Like mid-infrared, far-infrared is referred to as "thermal infrared"; however, far-infrared is closely aligned with the far-infrared waves the human body naturally emits, so the far-infrared is more readily absorbed by the body than the more intense energy of near or mid-infrared light.  The process by which far-infrared heat is created is similar to the heating of sauna rocks in a traditional sauna.  Before infrared energy (of any wavelength) is produced, the material from which the infrared energy is being emitted must be heated through conduction.  In a far-infrared sauna, the emitters, whether carbon, ceramic, or metal, must be heated before the far-infrared heat is emitted.  Though this process is very quick and the sauna can be enjoyed during this heat-up process, it is interesting to note that both traditional and far-infrared use conduction as the beginning heat source.  The far-infrared emitters in a sauna will continue to use conduction to produce radiant heat throughout the bathing experience.  Unlike the infrared heat in a traditional sauna, the emitters of a far-infrared sauna are engineered to keep the wavelengths in what is considered the "vital range" or 7 to 14 microns, with most being in the 8.4-9.4 range.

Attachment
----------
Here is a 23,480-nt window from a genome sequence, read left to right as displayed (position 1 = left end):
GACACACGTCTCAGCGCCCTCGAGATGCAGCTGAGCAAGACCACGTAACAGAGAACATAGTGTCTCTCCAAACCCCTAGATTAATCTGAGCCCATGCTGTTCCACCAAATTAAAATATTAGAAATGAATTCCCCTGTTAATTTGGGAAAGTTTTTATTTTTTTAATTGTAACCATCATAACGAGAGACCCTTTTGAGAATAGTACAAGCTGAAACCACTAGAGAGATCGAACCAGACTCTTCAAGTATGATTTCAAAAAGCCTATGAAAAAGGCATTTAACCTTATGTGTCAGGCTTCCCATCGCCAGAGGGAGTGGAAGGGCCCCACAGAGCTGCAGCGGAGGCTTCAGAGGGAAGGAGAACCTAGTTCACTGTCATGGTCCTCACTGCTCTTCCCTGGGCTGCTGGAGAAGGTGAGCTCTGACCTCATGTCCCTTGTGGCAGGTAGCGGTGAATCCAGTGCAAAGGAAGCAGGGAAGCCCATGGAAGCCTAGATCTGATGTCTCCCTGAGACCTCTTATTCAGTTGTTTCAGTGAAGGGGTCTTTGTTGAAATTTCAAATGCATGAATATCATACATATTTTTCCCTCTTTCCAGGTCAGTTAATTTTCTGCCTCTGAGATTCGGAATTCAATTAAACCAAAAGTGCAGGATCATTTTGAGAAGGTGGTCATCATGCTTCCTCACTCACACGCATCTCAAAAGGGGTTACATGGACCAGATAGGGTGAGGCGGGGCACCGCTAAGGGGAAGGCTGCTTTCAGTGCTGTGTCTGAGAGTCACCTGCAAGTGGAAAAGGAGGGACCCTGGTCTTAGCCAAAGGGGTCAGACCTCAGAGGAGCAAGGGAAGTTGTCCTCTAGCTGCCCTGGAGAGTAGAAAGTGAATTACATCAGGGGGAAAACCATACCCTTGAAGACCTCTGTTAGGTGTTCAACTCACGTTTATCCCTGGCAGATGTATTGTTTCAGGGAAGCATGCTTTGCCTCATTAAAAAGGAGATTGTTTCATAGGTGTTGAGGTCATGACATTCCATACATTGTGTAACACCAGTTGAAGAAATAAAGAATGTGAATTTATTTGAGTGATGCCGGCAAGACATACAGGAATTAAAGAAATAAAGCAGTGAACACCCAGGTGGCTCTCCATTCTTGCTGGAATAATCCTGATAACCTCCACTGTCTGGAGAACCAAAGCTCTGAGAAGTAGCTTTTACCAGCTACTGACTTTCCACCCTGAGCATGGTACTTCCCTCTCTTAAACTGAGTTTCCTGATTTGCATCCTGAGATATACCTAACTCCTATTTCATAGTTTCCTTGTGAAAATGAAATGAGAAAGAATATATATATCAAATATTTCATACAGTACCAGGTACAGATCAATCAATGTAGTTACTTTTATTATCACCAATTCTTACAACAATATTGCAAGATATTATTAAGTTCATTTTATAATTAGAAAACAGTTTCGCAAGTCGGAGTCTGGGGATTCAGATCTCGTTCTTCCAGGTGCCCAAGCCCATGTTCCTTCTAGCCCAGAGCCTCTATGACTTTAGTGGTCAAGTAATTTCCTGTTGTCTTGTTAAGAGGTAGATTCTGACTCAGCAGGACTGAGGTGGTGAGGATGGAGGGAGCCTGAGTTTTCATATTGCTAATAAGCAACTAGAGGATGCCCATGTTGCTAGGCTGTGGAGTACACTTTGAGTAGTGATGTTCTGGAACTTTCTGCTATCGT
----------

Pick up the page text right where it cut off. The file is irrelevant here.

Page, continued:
Whether your preference is a traditional or a far-infrared sauna, you now have a better understanding of the heating process of both.  Though near-infrared and mid-infrared are seldom discussed with regards to saunas, they are worth mentioning, as there are companies researching medical benefits, and possibly consumer health benefits, of these forms of infrared; however, far-infrared remains the most popular, and potentially beneficial form, of infrared heat therapy.

For more information on traditional, far-infrared, or a combination InfraSauna, contact your local dealer.  To read more about traditional or far-infrared products, request our brochure.  For more information on far-infrared saunas, take a virtual tour.
Infrared Heat


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Gloriana ( wrote:
This has made my day. I wish all poistngs were this good.